You seem a little freaked out. Am I right?



I’m a journalist. I like asking questions, not answering them.

I thought you were an editor.

I was, for a number of years, an editor at The New Yorker. Now I write full time for the magazine.

Then you’re not someone I can submit stories, poems, or pitches to?

That’s right. That is beyond my security clearance.

So who—

I think you were going to ask me something about living in California—do I like it? Do I miss New York?

Right. How do you like living in Los Angeles? Do you ever miss New York?

I love Los Angeles. I moved here a little more than five years ago, the winter that it rained so much that swimming pools slid off the hillsides. That summer, there were spider webs the size of stop signs on my back porch, and then I got to feel my first earthquake. I go back to New York a lot, so I never really have a chance to miss it. What I really don’t miss is grocery shopping in New York. That’s really hard.

Why are your poems so short?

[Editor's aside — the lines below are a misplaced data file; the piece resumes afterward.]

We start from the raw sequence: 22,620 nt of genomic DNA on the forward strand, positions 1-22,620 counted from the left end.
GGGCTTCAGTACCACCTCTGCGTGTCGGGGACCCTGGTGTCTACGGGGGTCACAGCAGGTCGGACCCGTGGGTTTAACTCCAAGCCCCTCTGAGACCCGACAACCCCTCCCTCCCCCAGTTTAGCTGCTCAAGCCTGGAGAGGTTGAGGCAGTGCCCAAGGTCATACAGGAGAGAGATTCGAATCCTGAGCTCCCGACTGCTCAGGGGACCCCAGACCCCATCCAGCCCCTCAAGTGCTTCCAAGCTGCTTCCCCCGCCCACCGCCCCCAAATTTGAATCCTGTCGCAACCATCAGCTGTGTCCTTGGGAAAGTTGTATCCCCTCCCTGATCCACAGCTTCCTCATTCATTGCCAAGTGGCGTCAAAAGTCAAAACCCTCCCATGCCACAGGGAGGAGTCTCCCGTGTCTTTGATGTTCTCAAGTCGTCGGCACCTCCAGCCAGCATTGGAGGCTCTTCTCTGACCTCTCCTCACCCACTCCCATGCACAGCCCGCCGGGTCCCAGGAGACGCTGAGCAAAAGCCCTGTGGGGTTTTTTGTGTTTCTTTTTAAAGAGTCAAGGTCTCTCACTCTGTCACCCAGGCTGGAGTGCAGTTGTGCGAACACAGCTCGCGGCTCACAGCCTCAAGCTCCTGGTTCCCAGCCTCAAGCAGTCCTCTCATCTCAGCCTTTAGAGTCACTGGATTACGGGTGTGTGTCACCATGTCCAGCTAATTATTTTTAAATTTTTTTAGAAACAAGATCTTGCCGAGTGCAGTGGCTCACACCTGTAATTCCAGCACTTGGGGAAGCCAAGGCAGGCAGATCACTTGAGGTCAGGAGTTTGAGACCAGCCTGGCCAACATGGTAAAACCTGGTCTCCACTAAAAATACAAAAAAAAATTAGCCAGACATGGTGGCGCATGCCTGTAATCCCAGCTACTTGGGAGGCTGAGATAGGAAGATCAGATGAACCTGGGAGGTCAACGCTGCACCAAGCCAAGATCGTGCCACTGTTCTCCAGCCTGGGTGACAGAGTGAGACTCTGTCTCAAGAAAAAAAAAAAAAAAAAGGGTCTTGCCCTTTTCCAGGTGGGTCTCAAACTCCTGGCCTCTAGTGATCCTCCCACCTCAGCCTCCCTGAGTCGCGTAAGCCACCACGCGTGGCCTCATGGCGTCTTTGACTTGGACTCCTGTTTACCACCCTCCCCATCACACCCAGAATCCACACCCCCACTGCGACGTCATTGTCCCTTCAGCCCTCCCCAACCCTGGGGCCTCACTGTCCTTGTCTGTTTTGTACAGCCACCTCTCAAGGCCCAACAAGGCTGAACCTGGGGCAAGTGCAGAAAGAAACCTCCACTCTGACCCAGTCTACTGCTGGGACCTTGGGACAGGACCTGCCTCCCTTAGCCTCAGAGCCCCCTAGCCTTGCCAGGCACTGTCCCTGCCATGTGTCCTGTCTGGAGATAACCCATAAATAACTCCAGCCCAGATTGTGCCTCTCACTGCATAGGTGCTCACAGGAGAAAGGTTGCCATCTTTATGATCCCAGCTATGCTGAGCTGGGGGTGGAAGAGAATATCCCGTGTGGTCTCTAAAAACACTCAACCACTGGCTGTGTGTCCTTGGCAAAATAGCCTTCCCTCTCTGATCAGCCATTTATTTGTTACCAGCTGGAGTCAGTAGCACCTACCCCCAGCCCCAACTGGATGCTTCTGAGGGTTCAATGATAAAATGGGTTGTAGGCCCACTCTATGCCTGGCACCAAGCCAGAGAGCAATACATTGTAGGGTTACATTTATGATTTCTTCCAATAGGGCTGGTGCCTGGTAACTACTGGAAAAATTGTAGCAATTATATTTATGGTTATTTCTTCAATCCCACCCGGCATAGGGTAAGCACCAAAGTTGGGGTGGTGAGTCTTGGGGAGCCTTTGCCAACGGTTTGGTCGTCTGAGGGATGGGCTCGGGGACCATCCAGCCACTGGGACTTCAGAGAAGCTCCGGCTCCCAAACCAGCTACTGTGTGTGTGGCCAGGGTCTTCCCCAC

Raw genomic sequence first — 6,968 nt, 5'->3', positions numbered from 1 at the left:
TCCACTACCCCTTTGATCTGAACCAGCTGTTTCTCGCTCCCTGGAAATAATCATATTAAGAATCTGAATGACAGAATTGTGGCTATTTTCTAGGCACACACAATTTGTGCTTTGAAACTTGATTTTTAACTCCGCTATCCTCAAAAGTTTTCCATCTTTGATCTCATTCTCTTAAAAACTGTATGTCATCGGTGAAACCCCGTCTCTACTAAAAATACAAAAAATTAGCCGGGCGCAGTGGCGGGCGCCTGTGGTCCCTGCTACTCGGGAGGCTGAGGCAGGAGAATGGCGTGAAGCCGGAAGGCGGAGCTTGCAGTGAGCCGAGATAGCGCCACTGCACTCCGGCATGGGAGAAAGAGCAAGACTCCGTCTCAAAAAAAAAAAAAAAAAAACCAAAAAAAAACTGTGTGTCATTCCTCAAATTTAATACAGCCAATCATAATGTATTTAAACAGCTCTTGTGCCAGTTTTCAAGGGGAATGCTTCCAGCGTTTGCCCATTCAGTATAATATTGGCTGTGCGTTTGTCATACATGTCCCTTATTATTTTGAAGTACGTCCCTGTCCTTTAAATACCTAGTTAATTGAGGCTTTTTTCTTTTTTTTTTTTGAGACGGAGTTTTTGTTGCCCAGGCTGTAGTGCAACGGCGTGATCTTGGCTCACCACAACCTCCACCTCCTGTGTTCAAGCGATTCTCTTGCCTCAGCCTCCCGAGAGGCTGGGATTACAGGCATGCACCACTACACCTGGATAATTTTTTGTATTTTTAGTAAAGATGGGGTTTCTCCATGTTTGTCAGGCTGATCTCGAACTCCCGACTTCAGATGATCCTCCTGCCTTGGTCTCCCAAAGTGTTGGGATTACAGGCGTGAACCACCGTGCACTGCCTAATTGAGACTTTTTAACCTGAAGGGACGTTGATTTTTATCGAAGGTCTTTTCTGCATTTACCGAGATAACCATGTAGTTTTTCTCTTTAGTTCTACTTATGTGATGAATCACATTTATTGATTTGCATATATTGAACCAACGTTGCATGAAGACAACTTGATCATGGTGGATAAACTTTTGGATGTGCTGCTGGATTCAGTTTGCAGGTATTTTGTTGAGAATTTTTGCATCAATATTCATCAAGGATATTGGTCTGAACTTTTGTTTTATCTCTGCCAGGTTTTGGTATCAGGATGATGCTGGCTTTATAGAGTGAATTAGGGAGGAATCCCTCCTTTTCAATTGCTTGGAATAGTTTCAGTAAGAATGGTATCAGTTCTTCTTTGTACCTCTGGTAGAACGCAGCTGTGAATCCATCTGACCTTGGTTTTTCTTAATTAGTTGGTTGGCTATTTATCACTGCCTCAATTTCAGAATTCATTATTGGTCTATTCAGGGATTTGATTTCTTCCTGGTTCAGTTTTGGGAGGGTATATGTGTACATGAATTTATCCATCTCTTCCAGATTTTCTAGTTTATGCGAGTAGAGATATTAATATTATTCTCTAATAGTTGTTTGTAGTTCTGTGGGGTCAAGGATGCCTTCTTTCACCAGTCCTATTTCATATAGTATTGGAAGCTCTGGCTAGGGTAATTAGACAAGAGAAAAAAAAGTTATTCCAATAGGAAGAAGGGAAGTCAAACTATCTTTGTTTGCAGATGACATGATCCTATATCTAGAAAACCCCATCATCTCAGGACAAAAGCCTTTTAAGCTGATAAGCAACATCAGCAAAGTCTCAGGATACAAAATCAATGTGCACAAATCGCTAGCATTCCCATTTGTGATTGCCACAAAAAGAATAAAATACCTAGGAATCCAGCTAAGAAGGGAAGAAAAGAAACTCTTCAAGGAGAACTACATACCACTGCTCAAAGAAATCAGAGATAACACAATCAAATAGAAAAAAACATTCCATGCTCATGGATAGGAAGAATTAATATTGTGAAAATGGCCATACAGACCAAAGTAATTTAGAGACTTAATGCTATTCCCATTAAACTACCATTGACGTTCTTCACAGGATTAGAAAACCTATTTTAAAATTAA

They’re getting longer. Some of the poems in the new manuscript I’m working on go on for pages. But I still think like an editor, and I like to cut, so we’ll see where they end up.

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DANA GOODYEAR has worked at The New Yorker since 1999. For four years, she was a senior editor; now she is a staff writer, covering a wide variety of subjects for the magazine, and often writing about literary and cultural figures. (Some of her work can be read at www.danagoodyear.com). She is also the author of Honey and Junk, a collection of poems, which was published by W.W. Norton in 2005.

In addition to The New Yorker, her work has appeared in The New York Times, The Los Angeles Times, The New York Review of Books, and many other magazines and periodicals.

She is on the board of Red Hen Press, a non-profit publisher in Los Angeles, and teaches literary nonfiction, with an emphasis on new media, at the University of Southern California. “I [heart] Novels”—her article about Japanese cell-phone novelists, written while in Tokyo as a Japan Society Media Fellow—was included in The Best Technology Writing 2009, edited by Steven Johnson.

In 2010, she co-founded Figment, an online platform designed to encourage young adults to read and write fiction on their computers and their mobile phones.

2 responses to “Dana Goodyear: The TNB Self-Interview”

  1. Greg Olear says:

    Two words, Dana: Fresh Direct.

    But seriously, great to have such esteemed company at TNB.

  2. […] DANA GOODYEAR on Dana Goodyear […]

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